Picture of enum_dispatch


Published December 13, 2018

Rust is an amazingly expressive programming language that allows developers to build really fast applications. The Rust compiler is generally able to optimize code written without any extra consideration for performance, but there are a few instances where that's not possible. Dynamic dispatch is one feature that can make code easier to write, but harder to optimize.

In short, Rust code using dyn Trait forces virtual table lookups to determine types at runtime, and prevents the compiler from aggressive optimizations like inlining or removing unreachable branches. I didn't have to figure this out myself - it's a well-known phenomenon that applies to other compiled languages with opaque traits or interfaces as well.

If your code handles a lot of dyn Trait objects, especially in loops, you could get a significant performance increase by switching them to use static dispatch instead. In practice, that involves wrapping all possible Trait implementors into an enum definition, implementing Trait for that enum by forwarding each method call to the inner type, and then constructing an instance of that enum around every instance of a Trait implementor.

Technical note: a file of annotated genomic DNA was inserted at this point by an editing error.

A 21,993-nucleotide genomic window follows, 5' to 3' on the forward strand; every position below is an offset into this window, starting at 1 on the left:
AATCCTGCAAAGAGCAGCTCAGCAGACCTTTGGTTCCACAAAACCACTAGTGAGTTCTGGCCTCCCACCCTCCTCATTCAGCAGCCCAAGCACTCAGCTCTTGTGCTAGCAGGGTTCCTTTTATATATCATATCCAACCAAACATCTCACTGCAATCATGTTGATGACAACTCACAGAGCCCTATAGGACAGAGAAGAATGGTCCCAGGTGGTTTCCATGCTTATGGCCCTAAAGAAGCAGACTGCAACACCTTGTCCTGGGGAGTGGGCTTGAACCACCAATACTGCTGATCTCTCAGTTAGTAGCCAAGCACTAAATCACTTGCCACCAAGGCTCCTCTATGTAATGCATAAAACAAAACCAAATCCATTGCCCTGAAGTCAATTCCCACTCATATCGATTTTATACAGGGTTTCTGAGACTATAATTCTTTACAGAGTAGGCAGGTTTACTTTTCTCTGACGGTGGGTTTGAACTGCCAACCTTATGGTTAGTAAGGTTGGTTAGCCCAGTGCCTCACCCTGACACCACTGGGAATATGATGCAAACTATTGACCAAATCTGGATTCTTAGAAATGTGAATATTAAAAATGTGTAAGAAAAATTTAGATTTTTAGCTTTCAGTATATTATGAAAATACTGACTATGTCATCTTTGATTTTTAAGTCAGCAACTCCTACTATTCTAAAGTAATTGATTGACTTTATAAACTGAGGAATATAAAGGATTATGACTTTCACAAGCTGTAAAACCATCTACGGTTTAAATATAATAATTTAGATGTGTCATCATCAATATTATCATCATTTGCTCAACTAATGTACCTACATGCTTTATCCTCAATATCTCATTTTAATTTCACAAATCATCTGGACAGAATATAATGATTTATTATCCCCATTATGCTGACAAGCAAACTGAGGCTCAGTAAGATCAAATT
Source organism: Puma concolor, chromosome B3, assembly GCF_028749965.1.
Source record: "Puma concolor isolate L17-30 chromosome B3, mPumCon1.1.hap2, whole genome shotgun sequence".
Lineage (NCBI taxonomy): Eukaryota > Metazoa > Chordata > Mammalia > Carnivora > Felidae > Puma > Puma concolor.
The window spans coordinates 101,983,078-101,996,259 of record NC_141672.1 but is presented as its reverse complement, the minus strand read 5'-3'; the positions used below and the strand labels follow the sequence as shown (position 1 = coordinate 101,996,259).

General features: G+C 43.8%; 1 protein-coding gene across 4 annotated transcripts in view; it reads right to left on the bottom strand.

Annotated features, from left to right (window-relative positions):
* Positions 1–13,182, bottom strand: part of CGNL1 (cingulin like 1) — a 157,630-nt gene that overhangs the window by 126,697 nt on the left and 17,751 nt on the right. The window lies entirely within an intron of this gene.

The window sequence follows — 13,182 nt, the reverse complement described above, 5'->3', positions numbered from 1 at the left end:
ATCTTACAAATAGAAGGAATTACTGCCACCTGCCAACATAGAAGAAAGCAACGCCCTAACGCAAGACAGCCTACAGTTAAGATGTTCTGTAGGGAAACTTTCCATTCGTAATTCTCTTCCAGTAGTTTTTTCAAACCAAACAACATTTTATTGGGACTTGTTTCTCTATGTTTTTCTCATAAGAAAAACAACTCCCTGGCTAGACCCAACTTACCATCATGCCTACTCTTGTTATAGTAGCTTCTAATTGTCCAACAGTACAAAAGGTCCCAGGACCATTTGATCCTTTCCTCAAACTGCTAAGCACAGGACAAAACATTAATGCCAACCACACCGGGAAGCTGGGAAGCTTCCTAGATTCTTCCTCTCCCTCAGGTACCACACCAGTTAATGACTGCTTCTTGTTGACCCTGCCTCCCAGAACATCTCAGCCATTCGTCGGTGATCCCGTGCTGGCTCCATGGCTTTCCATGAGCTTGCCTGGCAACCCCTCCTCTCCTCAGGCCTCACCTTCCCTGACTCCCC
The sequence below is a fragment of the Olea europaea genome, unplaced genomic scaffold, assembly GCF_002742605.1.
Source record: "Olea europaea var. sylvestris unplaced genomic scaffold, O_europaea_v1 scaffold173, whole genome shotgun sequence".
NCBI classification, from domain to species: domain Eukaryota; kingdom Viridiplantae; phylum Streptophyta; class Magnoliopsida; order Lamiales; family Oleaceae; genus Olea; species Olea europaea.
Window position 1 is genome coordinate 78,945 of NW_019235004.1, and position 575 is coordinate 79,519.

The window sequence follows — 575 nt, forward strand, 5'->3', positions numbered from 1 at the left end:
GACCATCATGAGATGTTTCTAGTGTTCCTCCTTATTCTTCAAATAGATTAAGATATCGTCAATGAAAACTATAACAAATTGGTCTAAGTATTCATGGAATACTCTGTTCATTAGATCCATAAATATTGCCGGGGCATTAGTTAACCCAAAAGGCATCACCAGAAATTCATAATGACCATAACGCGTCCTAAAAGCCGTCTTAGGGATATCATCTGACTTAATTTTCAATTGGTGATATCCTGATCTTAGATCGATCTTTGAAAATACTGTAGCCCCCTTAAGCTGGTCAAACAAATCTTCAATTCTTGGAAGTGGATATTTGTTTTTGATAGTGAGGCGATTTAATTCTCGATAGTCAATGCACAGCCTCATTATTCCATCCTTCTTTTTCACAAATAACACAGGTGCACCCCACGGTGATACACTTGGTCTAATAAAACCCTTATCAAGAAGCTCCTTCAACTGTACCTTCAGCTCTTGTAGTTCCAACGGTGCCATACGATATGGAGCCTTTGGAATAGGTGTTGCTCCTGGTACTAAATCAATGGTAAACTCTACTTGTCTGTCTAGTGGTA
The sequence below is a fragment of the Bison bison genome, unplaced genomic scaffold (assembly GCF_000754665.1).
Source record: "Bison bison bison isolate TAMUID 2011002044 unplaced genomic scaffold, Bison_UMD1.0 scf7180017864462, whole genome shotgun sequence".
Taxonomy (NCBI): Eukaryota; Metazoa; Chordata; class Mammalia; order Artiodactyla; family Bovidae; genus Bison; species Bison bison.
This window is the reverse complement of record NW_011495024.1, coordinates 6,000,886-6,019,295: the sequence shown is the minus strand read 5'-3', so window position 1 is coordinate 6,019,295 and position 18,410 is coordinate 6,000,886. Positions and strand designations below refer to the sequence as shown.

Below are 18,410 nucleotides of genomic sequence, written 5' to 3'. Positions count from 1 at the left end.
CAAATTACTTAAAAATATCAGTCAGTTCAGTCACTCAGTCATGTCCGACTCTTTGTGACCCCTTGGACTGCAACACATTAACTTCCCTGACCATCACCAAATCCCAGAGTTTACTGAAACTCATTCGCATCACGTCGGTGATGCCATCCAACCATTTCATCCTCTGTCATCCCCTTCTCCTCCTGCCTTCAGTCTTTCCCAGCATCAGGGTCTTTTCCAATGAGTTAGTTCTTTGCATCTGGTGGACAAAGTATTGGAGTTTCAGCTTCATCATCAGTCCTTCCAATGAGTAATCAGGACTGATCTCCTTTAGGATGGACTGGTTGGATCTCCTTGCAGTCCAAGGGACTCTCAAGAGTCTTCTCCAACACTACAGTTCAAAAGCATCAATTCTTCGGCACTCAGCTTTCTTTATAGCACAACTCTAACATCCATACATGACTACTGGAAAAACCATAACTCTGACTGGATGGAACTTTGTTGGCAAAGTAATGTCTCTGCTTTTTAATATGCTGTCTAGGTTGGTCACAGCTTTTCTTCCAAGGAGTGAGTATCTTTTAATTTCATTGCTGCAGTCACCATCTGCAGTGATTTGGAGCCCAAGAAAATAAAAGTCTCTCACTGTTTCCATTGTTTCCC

That takes a lot of code! That's why I wrote enum_dispatch, which is a Rust procedural macro library that makes it easy to gain up to 10x performance on dynamic dispatched method calls while keeping boilerplate to a minimum. Not convinced? Check out this commit I found in the wild, demonstrating how much repetitive code you can get rid of.

enum_dispatch is by far my most successful personal project, with well over 1 million downloads on crates.io. I've heard of it being used in important codebases at several large companies, there's a whole bunch of cool dependent crates on crates.io, and even more fun projects I've found just by searching on GitHub. It's also been selected as Crate of the Week.

If enum_dispatch sounds useful to you, check out the README to see how you can get started with it!